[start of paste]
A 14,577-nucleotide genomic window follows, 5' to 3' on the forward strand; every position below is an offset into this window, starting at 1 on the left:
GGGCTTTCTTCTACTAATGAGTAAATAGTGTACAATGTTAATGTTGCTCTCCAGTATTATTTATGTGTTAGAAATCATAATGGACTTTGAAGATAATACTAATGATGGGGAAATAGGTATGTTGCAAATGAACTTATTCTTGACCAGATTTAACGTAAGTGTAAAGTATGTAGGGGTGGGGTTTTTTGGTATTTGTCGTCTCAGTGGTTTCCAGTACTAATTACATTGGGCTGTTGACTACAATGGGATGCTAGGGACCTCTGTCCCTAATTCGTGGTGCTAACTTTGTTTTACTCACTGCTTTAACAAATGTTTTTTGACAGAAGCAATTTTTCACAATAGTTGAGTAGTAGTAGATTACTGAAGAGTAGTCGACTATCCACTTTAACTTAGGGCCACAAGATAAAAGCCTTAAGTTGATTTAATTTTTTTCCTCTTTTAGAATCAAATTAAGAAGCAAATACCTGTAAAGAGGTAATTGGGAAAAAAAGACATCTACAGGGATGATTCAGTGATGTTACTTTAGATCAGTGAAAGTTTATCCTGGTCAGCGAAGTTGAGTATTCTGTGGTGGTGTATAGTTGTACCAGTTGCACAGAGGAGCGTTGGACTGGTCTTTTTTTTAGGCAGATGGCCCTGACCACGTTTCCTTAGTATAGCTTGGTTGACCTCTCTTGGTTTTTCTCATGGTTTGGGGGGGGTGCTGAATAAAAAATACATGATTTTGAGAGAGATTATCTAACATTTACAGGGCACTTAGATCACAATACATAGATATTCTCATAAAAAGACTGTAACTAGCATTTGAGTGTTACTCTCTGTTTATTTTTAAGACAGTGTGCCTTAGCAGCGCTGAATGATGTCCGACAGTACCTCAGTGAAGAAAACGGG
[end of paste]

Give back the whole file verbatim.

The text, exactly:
A 14,577-nucleotide genomic window follows, 5' to 3' on the forward strand; every position below is an offset into this window, starting at 1 on the left:
GGGCTTTCTTCTACTAATGAGTAAATAGTGTACAATGTTAATGTTGCTCTCCAGTATTATTTATGTGTTAGAAATCATAATGGACTTTGAAGATAATACTAATGATGGGGAAATAGGTATGTTGCAAATGAACTTATTCTTGACCAGATTTAACGTAAGTGTAAAGTATGTAGGGGTGGGGTTTTTTGGTATTTGTCGTCTCAGTGGTTTCCAGTACTAATTACATTGGGCTGTTGACTACAATGGGATGCTAGGGACCTCTGTCCCTAATTCGTGGTGCTAACTTTGTTTTACTCACTGCTTTAACAAATGTTTTTTGACAGAAGCAATTTTTCACAATAGTTGAGTAGTAGTAGATTACTGAAGAGTAGTCGACTATCCACTTTAACTTAGGGCCACAAGATAAAAGCCTTAAGTTGATTTAATTTTTTTCCTCTTTTAGAATCAAATTAAGAAGCAAATACCTGTAAAGAGGTAATTGGGAAAAAAAGACATCTACAGGGATGATTCAGTGATGTTACTTTAGATCAGTGAAAGTTTATCCTGGTCAGCGAAGTTGAGTATTCTGTGGTGGTGTATAGTTGTACCAGTTGCACAGAGGAGCGTTGGACTGGTCTTTTTTTTAGGCAGATGGCCCTGACCACGTTTCCTTAGTATAGCTTGGTTGACCTCTCTTGGTTTTTCTCATGGTTTGGGGGGGGTGCTGAATAAAAAATACATGATTTTGAGAGAGATTATCTAACATTTACAGGGCACTTAGATCACAATACATAGATATTCTCATAAAAAGACTGTAACTAGCATTTGAGTGTTACTCTCTGTTTATTTTTAAGACAGTGTGCCTTAGCAGCGCTGAATGATGTCCGACAGTACCTCAGTGAAGAAAACGGG